3. International, Scientific and Technical Advisory Committee – This committee will serve in an advisory role to the Management Committee on matters related to scientific and technical aspects of the Center’s programs and activities, and to facilitate cooperation with international experts and institutions. Membership should consist of researchers who have studied the lake or who are interested in conducting research on the lake, representatives of partner academic institutions, international experts and representatives of international organizations.
These committees should be established immediately with support from the LTHF Board. As the project gains support and a new organization is formed in the future, a new Board of Directors can be established in place of the Management Committee.
Recommendation: The LTHF should establish three committees to oversee the development and management of the Center and its programs: 1) Science and Education Center Management Committee; 2) Citizens Advisory Committee; and 3) International, Scientific and Technical Advisory Committee.
B. Staffing Levels
As soon as funds can be secured, hiring staff to assist in the design and development of a Center will be important. Appointing a director and an administrative assistant are the highest priority, even if these positions are considered interim appointments until permanent staff can be hired. Other proposed positions are outlined below based on models from other centers. All positions are contingent upon securing adequate funding for capital construction and operating costs:
Staff educators (2 – 4)
Volunteers (10 – 20)
Development/marketing director (located in Medan or Jakarta)
Security staff (1 – 2)
Boat captain and crew (2 – 3)
Building and grounds staff (1)
Exhibits staff (1 – 2)
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The total number of staff needed to operate the facility and its programs will depend on the status of program development and funding levels. Initially, the number of staff might be quite small with just three to five people, but eventually may be as much as twenty full and part-time people and equally as many volunteers.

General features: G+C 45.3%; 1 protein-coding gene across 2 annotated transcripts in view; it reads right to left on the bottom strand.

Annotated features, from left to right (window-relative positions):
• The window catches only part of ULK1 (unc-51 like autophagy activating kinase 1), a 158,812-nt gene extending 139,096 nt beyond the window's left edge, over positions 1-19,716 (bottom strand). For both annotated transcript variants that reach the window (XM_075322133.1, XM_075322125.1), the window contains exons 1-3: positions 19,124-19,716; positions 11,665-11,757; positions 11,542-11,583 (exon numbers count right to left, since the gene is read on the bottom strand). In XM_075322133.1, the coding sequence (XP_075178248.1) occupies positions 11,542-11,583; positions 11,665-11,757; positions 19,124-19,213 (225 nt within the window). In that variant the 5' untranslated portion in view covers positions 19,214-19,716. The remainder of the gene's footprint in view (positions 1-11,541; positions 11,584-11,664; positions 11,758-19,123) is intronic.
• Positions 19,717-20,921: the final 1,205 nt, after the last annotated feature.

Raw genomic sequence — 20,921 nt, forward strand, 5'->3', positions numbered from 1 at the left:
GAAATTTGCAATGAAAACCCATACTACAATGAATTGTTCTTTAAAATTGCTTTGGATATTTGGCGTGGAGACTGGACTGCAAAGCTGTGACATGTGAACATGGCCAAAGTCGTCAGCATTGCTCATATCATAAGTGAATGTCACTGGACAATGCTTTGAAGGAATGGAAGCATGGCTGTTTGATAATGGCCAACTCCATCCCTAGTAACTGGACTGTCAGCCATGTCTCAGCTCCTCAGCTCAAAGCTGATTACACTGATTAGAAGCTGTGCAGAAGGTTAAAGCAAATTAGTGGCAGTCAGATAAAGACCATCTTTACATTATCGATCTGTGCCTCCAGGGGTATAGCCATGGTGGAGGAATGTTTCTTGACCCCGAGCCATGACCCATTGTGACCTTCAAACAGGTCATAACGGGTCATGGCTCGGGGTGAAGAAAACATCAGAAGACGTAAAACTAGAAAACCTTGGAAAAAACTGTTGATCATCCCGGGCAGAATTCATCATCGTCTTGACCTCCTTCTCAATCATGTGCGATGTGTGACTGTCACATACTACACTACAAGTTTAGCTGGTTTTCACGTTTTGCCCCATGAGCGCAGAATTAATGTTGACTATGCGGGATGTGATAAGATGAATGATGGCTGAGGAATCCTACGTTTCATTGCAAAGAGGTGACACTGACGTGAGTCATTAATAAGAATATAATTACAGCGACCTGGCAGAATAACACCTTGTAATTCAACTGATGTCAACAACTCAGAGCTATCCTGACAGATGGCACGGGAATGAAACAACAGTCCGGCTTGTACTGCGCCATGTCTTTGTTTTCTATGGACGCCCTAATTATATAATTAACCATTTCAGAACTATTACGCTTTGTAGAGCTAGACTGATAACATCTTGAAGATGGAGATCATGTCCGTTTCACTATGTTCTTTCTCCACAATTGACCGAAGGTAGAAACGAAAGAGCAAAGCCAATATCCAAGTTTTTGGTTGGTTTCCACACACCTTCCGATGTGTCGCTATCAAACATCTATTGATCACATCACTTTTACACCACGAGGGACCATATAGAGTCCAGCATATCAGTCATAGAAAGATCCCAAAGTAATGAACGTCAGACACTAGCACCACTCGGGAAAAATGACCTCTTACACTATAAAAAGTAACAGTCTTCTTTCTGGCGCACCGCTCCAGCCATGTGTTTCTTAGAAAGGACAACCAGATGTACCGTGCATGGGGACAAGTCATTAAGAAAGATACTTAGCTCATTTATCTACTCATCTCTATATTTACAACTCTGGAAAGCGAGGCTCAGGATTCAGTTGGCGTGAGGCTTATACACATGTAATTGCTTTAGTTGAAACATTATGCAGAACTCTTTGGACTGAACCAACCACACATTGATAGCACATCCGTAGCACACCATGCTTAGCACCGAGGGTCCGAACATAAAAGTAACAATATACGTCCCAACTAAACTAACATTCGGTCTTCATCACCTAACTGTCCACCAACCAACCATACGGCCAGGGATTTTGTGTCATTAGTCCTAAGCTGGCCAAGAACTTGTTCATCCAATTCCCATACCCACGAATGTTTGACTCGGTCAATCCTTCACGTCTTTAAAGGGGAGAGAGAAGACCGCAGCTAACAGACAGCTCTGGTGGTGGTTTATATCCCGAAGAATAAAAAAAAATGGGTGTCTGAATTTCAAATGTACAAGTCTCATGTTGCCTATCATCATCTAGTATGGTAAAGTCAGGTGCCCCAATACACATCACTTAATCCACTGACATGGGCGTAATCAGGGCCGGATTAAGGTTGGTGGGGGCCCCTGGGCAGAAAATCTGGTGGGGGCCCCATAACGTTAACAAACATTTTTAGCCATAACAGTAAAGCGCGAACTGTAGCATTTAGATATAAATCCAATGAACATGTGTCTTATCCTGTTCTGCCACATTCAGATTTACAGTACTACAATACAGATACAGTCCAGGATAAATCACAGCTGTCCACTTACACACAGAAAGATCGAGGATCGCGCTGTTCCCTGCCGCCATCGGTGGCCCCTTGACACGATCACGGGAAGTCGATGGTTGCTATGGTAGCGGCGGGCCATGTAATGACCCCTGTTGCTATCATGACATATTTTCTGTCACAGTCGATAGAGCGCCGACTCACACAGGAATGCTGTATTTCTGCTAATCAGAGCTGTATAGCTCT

Recommendation: As soon as initial project development funds can be secured, staff should be hired to assist in the development of the Center and its programs. A Director should be appointed as soon as possible, even if it is on an interim basis.
C. Operating Budget
A sample operating budget was developed based on the proposed organizational structure and staffing levels described above. During the early phases of this project, the annual operations cost is estimated at approximately USD 50,000 to 100,000 per year. Initial capital costs are estimated to range from USD 50,000 to 100,000 for the first phase. Based on these estimates, approximately USD 200,000 is an appropriate fundraising goal to initiate and complete Phase 1 of the project. Approximately USD 100,000 would be the minimum needed to properly initiate the project. Please refer to Appendix G for budget details for Phase 1. The capital costs for full implementation of all phases could cost an additional USD $200,000 to $400,000 and even more depending on the design and sophistication of facilities developed, including the laboratory and necessary equipment.
Recommendation: As an initial step, the LTHF should try to secure USD $100,000 to $200,000 for the first phase of developing the Center.
XIII. Sustainability of Funding
Securing and then sustaining funding will be the key to success of the Center. To enhance the feasibility, a phased approach is recommended, in part to demonstrate the need for the Center as well as to demonstrate success and attract funding. An initial grant for as little as USD 50,000 for capital and operating would go a long way towards implementation of Phase 1 and the establishment of the Center and educational programs. It is anticipated that revenue for the Center would come from three main sources: 1) grants; 2) corporate sponsorship; and 3) admission and program fees.